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The city of Auckland is built on a vast volcanic field, currently dormant, but by no means extinct. Not many cities could claim to be built atop such a simmering hotpot of volcanic activity.
Dozens of volcanic cones are dotted across Auckland’s isthmus. And after moving here from Christchurch in 2017, I set myself the task of exploring all 53 of them.
It took me almost two years, but it led me to some beautiful locations – as well as some rather uninspired ones. It was an incredible way to get to know my chosen home.
Every Aucklander has a volcano in their backyard and there’s never been a better time to explore them.
Here are my picks for Auckland’s top 10 volcanoes to stretch your legs during lockdown.
10. Ōrākei Basin
Hidden between Meadowbank and Remuera, Ōrākei Basin has an explosion crater that is 700m wide, with a footpath the whole way around. It’s a lovely walk – go at high tide on a weekend morning and you will find it full of life – mainly people and dogs.
It’s a serene spot that at times makes you feel like you’re a long way from the country’s biggest city rather than right in the middle of it.
9. Mt Wellington/Maungarei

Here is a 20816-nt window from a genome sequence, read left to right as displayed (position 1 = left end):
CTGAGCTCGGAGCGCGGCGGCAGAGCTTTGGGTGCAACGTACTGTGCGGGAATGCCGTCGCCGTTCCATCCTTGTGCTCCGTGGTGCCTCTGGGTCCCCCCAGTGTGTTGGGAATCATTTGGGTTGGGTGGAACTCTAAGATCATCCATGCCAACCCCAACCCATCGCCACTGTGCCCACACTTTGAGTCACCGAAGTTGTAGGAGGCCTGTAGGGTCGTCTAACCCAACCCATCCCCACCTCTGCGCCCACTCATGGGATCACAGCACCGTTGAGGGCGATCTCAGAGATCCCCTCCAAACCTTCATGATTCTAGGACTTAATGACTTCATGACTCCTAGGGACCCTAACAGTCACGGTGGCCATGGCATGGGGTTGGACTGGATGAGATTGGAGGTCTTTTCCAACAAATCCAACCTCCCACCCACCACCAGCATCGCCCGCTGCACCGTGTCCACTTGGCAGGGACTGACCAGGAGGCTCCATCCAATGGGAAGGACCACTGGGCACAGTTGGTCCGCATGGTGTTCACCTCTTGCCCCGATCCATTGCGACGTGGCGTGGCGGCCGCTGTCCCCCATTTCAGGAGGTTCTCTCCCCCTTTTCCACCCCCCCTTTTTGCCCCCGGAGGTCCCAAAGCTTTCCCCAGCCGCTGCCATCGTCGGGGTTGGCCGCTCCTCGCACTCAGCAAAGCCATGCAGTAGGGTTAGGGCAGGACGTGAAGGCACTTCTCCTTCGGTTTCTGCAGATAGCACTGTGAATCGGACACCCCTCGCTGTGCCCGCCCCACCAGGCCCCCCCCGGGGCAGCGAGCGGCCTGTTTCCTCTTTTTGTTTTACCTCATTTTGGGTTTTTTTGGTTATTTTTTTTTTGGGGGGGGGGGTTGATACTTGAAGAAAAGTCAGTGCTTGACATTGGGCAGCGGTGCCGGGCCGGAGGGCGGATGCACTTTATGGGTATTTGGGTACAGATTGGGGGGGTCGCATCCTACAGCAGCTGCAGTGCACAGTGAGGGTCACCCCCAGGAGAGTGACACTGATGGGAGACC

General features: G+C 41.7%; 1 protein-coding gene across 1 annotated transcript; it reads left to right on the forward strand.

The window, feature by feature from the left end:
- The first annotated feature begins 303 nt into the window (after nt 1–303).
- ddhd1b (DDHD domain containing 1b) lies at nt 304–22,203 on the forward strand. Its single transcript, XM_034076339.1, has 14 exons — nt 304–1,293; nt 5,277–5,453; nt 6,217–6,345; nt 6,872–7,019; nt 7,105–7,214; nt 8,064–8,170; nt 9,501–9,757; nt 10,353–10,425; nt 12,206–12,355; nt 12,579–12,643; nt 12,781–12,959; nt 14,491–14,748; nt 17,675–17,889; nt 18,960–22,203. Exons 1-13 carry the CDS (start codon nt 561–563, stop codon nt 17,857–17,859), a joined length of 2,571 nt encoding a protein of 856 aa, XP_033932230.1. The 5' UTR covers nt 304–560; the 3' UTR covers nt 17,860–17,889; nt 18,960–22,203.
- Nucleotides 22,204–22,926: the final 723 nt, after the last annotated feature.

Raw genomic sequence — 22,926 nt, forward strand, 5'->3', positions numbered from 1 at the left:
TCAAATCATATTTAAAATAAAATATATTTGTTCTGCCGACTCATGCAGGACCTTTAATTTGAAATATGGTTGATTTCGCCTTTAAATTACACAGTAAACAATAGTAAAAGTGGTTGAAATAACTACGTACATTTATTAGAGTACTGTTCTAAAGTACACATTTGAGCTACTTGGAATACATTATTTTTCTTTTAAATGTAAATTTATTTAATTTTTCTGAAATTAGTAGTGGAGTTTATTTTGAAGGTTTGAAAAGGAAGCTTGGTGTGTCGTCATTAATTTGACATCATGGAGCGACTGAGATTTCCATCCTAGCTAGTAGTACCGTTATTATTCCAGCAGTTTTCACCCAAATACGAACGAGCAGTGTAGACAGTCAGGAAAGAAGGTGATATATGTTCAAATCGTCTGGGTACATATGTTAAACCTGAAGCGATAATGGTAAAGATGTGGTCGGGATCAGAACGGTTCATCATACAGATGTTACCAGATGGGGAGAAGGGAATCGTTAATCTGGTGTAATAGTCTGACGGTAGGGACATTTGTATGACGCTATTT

This volcanic cone can be seen from all around East Auckland and beyond, which would suggest (correctly) that the views from the top are far-reaching. The unimpeded views are pretty awesome, especially of the inlet between Glendowie and Howick all the way through to the Panmure Basin.
The volcanic crater itself is one of Auckland’s best, with extremely steep sides and a perfect circular shape.
8. Panmure Basin/Kaiahiku
While not the most spectacular explosion crater of Auckland’s 53, Panmure Basin makes for a perfect walking experience. The 3.2km trail around the now tidal crater is an ideal evening stroll or distance for someone looking to get back into running (aka me every two months).
The path is largely flat, with some mild climbs, and it’s far more picturesque at high tide, so time your trip right. Plus there’s the Jubilee Bridge to cross, and the shags nesting in the pines to spot as you go.
7. Maungawhau/Mt Eden
Auckland’s biggest mainland maunga without question offers some of the best views in the city. The walk up is enjoyable and social – you’ll never have it to yourself, but just avoid the peak hours of morning and early evening for a quiet experience. It’s an easy 2km gentle climb to the summit. Stick to the sealed road and the formal paths to help protect the historic terracing which dates to the original Māori pā which once stood here. The crater is sacred and must not be entered.
6. Mt Hobson/Ohinerau
For most, Ohinerau is the grassy slope you see as you drive south along the Southern Motorway passing over Newmarket. But its views will catch you by surprise. Looking north from the top, you’ll see the city skyline, the Waitematā Harbour, the wider Hauraki Gulf, Ōrākei Basin, and the mansions of Remuera. It’s also a peaceful spot, with fewer people about than on the more popular volcanoes.
5. One Tree Hill/Maungakiekie